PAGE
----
Connecting Measures and Organization Effectiveness2
Hitting the "Wall" in HR Measurement
Type "HR measurement" into a search engine and you will get more than 900,000 results. Scorecards, summits, dashboards, data mines, data warehouses, and audits abound. The array of HR measurement technologies is daunting. The paradox is that even when HR measurement systems are well implemented, organizations typically hit a "wall." Despite ever more comprehensive databases, and ever more sophisticated HR data analysis and reporting, HR measures only rarely drive true strategic change.3
Figure 1-2 shows how, over time, the HR profession has become more elegant and sophisticated, yet the trend line doesn't seem to be leading to the desired result. Victory is typically declared when business leaders are induced or held accountable for HR measures. HR organizations often point proudly to the fact that bonuses for top leaders depend in part on the results of an HR "scorecard." For example, incentive systems might make bonuses for business-unit managers contingent on reducing turnover, raising average engagement scores, or placing their employees into the required distribution of 70 percent in the middle, 10 percent at the bottom, and 20 percent in the top.
Reprinted by permission of Harvard Business School Press, from Beyond HR: The New Science of Human Capital by John Boudreau and Peter M. Ramstad. Boston, MA, 2007, pp. 189. Copyright © 2007 by the Harvard Business School Publishing Corporation. All rights reserved.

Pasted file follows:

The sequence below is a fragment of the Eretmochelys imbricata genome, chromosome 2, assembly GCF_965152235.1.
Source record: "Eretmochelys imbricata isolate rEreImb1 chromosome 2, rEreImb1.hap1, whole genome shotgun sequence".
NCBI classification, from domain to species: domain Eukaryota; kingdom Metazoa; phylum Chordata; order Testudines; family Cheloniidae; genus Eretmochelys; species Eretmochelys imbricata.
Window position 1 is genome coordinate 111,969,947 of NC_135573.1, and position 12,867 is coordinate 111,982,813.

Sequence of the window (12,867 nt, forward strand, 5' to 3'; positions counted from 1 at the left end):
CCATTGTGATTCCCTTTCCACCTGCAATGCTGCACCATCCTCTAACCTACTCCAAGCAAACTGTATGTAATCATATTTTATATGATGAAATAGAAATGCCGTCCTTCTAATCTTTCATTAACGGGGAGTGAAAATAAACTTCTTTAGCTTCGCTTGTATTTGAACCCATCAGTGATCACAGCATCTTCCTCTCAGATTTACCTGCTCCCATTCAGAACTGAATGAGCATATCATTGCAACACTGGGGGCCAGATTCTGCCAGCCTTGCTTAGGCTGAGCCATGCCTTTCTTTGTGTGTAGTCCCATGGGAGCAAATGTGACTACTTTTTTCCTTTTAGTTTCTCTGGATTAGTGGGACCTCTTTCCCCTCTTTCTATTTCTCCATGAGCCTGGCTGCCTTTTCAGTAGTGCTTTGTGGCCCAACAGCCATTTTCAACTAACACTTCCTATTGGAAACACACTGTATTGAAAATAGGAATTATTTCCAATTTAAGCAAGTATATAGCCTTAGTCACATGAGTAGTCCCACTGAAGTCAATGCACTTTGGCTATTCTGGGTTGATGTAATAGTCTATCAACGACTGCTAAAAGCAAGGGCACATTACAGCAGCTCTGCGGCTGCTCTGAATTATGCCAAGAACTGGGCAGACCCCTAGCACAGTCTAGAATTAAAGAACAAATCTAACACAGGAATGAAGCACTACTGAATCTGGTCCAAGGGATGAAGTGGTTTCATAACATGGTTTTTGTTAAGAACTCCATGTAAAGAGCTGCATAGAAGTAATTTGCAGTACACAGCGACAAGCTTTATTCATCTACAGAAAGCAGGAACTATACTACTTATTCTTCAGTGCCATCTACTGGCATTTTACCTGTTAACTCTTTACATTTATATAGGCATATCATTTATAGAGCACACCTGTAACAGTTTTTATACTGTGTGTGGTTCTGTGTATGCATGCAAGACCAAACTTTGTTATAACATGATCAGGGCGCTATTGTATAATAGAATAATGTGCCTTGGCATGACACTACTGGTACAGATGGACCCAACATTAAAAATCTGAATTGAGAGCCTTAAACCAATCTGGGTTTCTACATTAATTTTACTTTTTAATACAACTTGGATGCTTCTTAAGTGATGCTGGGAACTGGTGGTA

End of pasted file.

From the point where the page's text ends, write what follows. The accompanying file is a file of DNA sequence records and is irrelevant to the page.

Figure 1-2 Hitting the "Wall" in HR Measurement.
Yet, having business-leader incentives based on HR measures is not the same as creating organization change. To have impact, HR measures must create a true strategic difference in the organization. Many organizations are frustrated because they seem to be doing all the measurement things "right," but there is a large gap between the expectations for the measurement systems and their true effects. HR measurement systems have much to learn from measurement systems in more mature professions such as finance and marketing. In these professions, measures are only one part of the system for creating organizational change through better decisions.
Many HR measures originate from a desire to "justify" the investments in HR processes or programs. Typically, HR seeks to develop measures to increase the respect for (and potentially the investment in) the HR function and its services and activities. Contrast this with financial measurement. Although it is certainly important to measure how the accounting or finance department operates, the majority of financial measures are not concerned with how finance and accounting services are delivered. Financial measures typically focus on the outcomes—the quality of decisions that affect financial resources. In contrast, most HR measures today focus on how the HR function is using and deploying its resources, and whether those resources are used efficiently. To the extent that the HR organization is ultimately accountable for improving talent decisions throughout the organization, HR professionals require a more holistic perspective on how measurements can drive strategic change.
Correcting these limitations requires keeping in mind the basic principle expressed at the beginning of this chapter: Human capital metrics are valuable to the extent that they improve decisions about talent and how it is organized. That means that we must embed HR measures within a complete framework for creating organizational change through enhanced decisions. We describe that framework next.